PORTRAIT OF A FAMILY WITH LOTS OF UNKNOWNS

bulgarian_0003This family portrait captures what appears to be three siblings posing in a studio located in an eastern European country. I would guess that this photograph is of Bulgarian origin but I am uncertain. Hopefully, cabinet card gallery’s reliable and knowledgeable research department (consisting of the sites interesting and informative visitors) will be able to decipher and translate the studio’s address listed on the bottom of the photograph.

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Published in: on October 30, 2013 at 12:25 pm  Comments (5)  
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  1. The letters in the right corner – София – translates as – Sofia – the capital of Bulgaria. Pretty children.

  2. Under the following link you can see a photo and its backside which seems to be of the same photographer. Except, that the initials are the other way around, so I am not 100% sure. Please look for yourself.

    The name is stated in Russian and French: Atelier Photographique,
    S. M. Popoff, Sofia. The list above the foto says: Details about the photographer (‘Detailangaben über den Fotograf’); place (‘Ort’): Sofia, S. M. Popow, remarks (‘Bemerkungen’): Photographic Studio (‘Fotografisches Atelier’), collection (‘Sammlung’): Thiel-Melerski.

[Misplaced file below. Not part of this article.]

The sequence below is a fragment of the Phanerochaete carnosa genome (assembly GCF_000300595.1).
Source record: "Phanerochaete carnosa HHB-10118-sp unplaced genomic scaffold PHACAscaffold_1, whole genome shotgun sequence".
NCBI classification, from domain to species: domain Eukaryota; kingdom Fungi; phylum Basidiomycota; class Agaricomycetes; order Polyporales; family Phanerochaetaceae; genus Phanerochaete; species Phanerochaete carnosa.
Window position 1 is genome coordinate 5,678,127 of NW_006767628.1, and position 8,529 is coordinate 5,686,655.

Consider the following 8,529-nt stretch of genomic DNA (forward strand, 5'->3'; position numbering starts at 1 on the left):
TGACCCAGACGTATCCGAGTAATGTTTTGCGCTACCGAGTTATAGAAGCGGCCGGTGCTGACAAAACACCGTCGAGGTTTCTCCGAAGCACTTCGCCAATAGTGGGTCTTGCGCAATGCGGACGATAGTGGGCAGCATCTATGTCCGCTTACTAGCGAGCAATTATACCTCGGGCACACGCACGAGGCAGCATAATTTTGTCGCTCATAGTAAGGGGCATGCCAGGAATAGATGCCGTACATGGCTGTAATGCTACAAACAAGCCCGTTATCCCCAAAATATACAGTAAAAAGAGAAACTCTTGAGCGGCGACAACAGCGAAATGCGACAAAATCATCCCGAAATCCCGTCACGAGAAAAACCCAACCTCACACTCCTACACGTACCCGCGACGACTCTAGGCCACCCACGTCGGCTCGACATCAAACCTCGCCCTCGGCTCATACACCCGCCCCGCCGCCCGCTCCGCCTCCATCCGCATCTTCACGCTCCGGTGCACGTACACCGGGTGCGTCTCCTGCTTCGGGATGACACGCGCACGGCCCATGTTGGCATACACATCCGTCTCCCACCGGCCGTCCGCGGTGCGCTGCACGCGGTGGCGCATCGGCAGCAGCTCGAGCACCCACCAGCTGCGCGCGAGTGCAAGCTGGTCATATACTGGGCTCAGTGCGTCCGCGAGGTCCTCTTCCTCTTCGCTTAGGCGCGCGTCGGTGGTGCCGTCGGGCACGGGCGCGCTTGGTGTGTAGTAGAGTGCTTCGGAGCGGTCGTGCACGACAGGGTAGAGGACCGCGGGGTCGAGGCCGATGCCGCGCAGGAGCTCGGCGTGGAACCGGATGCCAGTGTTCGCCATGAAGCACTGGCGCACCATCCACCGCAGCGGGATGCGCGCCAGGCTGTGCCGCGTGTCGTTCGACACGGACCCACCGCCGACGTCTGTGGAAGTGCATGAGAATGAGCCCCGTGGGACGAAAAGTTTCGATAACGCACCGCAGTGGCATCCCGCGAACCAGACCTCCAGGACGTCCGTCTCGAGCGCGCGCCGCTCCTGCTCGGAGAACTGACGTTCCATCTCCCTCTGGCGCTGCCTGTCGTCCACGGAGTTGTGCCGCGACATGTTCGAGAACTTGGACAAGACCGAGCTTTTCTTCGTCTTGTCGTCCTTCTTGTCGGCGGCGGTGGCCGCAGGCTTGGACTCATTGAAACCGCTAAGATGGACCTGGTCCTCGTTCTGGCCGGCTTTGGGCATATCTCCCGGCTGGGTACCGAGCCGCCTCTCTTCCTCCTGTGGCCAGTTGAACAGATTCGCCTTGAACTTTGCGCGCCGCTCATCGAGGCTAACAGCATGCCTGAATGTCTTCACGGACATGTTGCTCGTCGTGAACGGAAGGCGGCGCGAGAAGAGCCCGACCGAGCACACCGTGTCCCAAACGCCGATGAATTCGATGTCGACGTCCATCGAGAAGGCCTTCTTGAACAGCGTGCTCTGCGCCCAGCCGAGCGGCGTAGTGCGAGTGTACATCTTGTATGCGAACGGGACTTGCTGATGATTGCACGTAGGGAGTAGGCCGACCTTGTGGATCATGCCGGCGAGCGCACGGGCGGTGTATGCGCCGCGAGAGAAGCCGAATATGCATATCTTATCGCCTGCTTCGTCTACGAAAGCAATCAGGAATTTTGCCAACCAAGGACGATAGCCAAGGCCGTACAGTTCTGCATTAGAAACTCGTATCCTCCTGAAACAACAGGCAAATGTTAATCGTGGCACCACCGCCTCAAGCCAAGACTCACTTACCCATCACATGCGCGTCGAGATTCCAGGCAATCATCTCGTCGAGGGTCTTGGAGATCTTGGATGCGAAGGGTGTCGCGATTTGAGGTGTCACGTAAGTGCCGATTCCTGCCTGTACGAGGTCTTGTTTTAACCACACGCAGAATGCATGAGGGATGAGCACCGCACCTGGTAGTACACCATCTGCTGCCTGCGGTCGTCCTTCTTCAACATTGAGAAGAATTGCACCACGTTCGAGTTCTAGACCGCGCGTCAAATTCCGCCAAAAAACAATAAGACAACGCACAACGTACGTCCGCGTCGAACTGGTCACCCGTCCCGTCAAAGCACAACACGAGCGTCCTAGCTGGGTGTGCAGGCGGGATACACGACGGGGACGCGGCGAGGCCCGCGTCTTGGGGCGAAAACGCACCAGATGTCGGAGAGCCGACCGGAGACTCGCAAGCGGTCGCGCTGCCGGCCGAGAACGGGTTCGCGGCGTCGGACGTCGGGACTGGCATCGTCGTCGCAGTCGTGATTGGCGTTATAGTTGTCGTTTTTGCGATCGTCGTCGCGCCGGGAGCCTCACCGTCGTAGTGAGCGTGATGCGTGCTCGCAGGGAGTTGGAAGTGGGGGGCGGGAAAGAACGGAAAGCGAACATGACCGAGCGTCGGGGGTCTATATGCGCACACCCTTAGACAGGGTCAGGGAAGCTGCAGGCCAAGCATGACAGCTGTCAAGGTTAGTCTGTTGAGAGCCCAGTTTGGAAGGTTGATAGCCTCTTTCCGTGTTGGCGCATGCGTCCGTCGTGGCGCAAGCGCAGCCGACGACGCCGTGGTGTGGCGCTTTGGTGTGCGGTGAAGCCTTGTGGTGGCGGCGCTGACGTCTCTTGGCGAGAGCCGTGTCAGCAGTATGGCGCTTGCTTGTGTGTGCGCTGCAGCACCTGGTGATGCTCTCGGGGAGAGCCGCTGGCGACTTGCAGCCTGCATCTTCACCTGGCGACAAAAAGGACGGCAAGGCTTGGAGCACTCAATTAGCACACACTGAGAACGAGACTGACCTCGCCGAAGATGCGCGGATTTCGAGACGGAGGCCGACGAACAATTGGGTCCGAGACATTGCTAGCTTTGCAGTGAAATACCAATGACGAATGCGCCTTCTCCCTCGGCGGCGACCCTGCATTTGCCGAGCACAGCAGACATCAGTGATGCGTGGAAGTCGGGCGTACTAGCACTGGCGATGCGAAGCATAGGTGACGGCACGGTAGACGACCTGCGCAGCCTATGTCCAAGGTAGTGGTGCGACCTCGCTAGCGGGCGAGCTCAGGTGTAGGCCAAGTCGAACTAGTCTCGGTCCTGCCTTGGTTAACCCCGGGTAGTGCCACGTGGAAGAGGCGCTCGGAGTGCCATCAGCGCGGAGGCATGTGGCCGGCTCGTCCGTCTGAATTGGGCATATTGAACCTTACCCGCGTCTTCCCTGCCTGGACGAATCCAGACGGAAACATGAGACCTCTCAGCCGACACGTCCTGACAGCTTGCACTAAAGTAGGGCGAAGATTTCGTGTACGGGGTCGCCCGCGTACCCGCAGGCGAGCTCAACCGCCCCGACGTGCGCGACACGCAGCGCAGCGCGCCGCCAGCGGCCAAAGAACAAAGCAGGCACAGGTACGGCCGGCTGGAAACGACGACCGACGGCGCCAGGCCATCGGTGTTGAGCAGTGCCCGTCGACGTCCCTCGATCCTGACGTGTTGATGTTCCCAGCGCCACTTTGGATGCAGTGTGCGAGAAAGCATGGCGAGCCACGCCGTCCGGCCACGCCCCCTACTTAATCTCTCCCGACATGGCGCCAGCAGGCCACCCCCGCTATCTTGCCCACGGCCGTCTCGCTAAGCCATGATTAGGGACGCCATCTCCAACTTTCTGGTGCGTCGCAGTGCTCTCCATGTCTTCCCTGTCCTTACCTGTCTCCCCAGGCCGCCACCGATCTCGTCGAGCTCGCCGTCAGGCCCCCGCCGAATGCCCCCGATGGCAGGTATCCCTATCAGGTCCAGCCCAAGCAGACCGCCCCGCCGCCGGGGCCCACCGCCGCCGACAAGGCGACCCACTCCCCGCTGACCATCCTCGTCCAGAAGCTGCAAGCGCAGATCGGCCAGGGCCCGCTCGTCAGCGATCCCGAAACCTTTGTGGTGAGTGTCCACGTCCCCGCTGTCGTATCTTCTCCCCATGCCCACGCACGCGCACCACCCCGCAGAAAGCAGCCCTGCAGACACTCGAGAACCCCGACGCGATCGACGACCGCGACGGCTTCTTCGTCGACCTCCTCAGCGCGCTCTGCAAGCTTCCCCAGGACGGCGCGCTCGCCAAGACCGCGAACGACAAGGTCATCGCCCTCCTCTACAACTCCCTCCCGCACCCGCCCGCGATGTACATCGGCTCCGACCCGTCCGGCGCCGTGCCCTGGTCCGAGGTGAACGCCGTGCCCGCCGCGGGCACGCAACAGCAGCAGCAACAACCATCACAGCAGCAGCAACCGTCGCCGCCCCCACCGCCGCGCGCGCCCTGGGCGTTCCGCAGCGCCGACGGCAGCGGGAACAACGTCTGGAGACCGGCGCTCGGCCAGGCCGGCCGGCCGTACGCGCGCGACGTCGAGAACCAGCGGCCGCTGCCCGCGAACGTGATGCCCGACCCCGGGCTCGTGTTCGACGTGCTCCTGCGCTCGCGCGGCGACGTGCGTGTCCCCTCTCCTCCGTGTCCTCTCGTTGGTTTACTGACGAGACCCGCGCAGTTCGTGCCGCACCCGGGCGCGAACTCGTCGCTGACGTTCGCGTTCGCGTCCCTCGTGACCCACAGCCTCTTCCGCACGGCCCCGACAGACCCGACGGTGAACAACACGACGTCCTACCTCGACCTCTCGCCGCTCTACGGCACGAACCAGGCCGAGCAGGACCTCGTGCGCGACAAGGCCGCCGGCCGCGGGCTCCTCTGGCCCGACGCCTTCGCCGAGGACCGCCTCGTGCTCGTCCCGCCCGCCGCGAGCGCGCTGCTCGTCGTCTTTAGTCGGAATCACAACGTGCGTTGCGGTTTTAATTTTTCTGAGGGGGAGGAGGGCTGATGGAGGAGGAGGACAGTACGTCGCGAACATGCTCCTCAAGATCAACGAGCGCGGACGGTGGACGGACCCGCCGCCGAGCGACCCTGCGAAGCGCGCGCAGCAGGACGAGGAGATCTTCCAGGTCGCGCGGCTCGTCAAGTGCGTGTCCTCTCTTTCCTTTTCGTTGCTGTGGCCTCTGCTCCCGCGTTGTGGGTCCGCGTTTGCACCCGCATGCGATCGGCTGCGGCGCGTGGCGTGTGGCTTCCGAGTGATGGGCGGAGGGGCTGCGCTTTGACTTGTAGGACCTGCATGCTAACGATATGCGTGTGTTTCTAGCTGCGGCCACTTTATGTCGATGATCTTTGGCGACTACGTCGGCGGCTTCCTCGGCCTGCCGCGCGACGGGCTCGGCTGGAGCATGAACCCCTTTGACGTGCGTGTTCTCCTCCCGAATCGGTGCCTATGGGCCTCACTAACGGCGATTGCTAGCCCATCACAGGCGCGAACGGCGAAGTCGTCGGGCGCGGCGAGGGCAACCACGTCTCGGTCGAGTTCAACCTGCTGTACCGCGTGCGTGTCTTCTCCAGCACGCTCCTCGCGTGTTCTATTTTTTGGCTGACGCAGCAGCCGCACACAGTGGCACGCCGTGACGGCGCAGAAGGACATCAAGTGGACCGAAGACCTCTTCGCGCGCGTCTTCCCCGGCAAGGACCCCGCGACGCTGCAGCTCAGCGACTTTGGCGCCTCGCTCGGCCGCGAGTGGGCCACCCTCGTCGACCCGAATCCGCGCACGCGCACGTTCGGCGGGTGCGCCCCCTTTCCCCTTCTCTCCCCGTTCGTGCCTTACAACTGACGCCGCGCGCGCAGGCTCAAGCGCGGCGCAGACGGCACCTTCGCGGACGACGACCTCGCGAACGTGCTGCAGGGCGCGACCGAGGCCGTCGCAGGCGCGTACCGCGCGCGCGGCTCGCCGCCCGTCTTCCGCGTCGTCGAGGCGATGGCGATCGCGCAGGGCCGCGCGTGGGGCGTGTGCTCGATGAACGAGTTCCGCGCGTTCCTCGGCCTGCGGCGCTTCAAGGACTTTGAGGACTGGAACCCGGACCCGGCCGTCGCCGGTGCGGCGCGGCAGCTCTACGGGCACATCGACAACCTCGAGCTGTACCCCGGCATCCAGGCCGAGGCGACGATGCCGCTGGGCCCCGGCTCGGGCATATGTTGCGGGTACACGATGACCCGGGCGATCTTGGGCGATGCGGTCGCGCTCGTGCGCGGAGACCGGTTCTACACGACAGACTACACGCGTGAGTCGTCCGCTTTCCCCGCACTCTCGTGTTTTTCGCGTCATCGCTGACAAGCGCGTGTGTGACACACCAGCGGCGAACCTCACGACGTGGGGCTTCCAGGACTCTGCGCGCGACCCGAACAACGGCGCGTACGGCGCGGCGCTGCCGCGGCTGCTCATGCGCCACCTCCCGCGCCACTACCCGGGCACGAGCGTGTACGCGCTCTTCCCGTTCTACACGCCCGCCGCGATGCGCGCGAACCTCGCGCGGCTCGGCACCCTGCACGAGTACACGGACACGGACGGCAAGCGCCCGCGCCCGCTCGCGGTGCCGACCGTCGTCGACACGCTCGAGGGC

The website is in German and Polish and is managed by Mrs. Danuta Thiel-Melerski. From what I read on her site, she is collecting and archiving information about the different photographers in Europe or elsewhere. There is the possibility to leave comments or to contact her by e-mail (under ‘Kontakt’).

    http://www.fotorevers.eu/de/ort/Sofia/4063/

    Danuta is also involved in genealogy. There is a site she helped to build up. It is under the Society for Computergenealogy (Compgen). It has a grand database of photostudios, mainly in Europe. The aim is to make the info available to researchers in order to help dating old photos.

    http//wiki-de.geneaology.net/fotostudio

    By the way, the Compgen has also pages in English, including a Meta Search function and a forum.

    http://wiki-en.genealogy.net/

  3. I’ve often used the Lexicon der Forotrafen – http://www.fotorevers.eu/de/

    Just like this great website, it is an amazing compendium of forgotten people and neglected photographers. The biggest challenge with antique European photographs is that many nationalities and languages were very different in 1900 from those on today’s modern map. I find that using the foreign language typewriter inside Google Translate, which I did for София \ Sofia, will usually pull up the proper English name spellings.


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